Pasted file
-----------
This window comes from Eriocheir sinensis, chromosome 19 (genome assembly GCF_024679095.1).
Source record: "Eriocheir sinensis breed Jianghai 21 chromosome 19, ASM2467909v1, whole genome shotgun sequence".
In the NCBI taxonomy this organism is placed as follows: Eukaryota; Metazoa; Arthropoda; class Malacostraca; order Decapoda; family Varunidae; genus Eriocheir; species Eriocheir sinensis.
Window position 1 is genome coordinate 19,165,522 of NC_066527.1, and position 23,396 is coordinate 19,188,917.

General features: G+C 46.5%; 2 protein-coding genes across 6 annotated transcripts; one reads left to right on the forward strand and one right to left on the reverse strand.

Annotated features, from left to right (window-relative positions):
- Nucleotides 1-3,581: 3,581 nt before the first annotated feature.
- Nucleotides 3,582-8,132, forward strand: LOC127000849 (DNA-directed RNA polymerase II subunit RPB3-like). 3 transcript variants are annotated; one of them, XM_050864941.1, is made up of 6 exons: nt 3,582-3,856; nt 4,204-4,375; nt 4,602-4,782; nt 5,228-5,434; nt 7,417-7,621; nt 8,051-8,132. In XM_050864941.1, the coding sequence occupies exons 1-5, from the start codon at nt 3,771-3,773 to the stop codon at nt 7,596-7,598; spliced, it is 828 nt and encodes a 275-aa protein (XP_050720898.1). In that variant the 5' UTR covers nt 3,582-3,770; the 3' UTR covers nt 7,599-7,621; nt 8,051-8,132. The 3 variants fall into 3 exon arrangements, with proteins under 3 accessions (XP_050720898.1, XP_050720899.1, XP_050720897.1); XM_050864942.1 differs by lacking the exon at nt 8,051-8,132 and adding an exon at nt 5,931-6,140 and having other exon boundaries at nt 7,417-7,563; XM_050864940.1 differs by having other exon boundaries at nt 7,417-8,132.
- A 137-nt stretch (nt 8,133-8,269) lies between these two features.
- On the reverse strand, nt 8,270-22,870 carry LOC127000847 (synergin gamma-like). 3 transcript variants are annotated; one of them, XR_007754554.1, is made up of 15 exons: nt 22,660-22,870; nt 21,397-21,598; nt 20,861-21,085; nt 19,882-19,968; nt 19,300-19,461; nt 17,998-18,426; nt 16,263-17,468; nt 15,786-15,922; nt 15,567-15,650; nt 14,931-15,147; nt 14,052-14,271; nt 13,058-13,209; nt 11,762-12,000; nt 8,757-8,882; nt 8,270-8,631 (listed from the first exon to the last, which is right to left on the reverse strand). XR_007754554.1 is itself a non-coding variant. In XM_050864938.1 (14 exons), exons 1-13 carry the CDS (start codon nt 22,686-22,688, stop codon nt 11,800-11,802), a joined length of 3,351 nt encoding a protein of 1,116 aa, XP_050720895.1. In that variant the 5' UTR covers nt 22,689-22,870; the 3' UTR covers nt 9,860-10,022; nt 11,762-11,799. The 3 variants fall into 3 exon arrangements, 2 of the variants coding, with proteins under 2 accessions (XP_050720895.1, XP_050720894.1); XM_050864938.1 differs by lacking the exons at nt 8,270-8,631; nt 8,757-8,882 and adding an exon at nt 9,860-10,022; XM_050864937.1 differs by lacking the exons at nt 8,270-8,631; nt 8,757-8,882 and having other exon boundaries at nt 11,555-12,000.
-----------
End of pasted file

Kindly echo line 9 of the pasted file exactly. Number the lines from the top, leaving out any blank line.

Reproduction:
- A 137-nt stretch (nt 8,133-8,269) lies between these two features.